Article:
“Without Terri Fishel’s offer to publish Captive Audiences / Captive Performers online, and her support throughout the long publishing process, this book might never, perhaps, have seen the light of day…” said Sears Eldredge, Professor Emeritus of the Theater and Dance Department at Macalester College. His extensively researched and richly presented e-book, Captive Audiences / Captives Performers: Music and Theatre as Strategies for Survival on the Thailand-Burma Railway 1942-1945, was nearly ten years in the making, but got rejected by traditional print publishers for being too niche. When Sears approached the director of the Center of Scholarship and Teaching about how he might be able to publish his books, she knew the library had been working with Digital Commons and reached out to Terri Fishel, Library Director at Macalester.
“Right at the beginning I announced that if Captive Audiences / Captive Performers was going to be published as an e-book, then I wanted to take advantage of the digital platform to make it a multimedia experience,” Sears said. Along with library staff Jacki Betsworth and Johan Oberg, Terri worked with Sears to bring his vision to reality. “The ability to incorporate so many images of POW artwork—and in color (not possible in a print book without being extravagantly expensive)—gives a ‘presence’ to the events being discussed. And to be able to have readers listen to the POWs telling their own stories or singing their songs—or hear electronic ‘realizations’ of some of the original music written by the POWs in the camps—makes the whole experience of ‘reading’ the text more multidimensional, more immediate, immersive, and compelling,” said Sears. “I think the publishing world is going to move more and more in this direction, and I greatly appreciate bepress’ willingness to let us experiment in this fashion.”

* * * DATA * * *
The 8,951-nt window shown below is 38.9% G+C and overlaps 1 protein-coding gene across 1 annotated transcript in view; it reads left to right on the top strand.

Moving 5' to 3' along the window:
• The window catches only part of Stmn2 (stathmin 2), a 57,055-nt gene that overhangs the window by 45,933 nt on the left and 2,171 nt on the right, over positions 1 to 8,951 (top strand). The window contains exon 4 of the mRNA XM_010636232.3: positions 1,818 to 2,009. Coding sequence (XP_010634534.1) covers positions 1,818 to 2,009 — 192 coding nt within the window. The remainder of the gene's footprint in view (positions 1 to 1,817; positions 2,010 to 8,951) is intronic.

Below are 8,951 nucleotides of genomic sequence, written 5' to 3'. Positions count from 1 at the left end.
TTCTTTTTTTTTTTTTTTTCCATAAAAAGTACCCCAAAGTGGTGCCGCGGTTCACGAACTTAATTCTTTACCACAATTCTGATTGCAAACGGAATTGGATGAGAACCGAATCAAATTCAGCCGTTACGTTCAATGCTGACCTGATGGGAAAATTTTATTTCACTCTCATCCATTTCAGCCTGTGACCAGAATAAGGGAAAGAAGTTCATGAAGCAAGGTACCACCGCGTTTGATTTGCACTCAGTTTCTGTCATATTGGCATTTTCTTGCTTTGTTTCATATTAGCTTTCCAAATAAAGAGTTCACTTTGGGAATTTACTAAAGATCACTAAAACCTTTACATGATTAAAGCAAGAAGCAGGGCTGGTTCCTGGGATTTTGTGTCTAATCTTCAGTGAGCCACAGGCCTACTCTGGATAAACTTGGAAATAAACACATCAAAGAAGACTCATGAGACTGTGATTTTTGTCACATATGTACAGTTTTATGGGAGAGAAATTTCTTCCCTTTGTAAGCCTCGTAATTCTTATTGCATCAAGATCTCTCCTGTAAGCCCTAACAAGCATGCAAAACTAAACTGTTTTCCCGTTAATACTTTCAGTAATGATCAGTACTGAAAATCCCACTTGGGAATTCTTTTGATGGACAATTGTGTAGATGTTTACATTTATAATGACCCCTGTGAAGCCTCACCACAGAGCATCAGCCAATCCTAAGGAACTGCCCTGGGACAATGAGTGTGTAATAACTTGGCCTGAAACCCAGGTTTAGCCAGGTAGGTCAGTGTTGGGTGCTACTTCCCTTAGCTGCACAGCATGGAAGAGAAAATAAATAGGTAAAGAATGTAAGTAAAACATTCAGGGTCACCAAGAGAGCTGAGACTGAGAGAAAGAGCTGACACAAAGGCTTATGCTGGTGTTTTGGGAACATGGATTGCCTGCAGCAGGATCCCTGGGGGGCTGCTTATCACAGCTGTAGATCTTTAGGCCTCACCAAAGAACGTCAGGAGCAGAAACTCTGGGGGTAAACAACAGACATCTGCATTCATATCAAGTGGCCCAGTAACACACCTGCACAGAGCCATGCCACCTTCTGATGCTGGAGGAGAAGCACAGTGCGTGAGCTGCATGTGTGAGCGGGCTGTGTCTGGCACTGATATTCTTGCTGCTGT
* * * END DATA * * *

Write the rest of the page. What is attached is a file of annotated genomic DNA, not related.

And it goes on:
Another unique aspect of publishing through Digital Commons was the ability to upload the book chapter-by-chapter as it was written. Though the team eventually decided to upload the last portion of the book in a chunk, having two individual chapters uploaded early on as a trial provided unexpected benefits. First, it allowed the team to experiment with different formatting options and troubleshoot potential issues. And second, because the chapters were easily discoverable online, several of the former POWs mentioned in the book and their families were able to read the work, reach out to Sears, and eventually have their resources and insight incorporated into the final text. “They provided some extremely important additional information, including new images and audio materials that made the final text far richer in content than it would have been otherwise,” Sears said.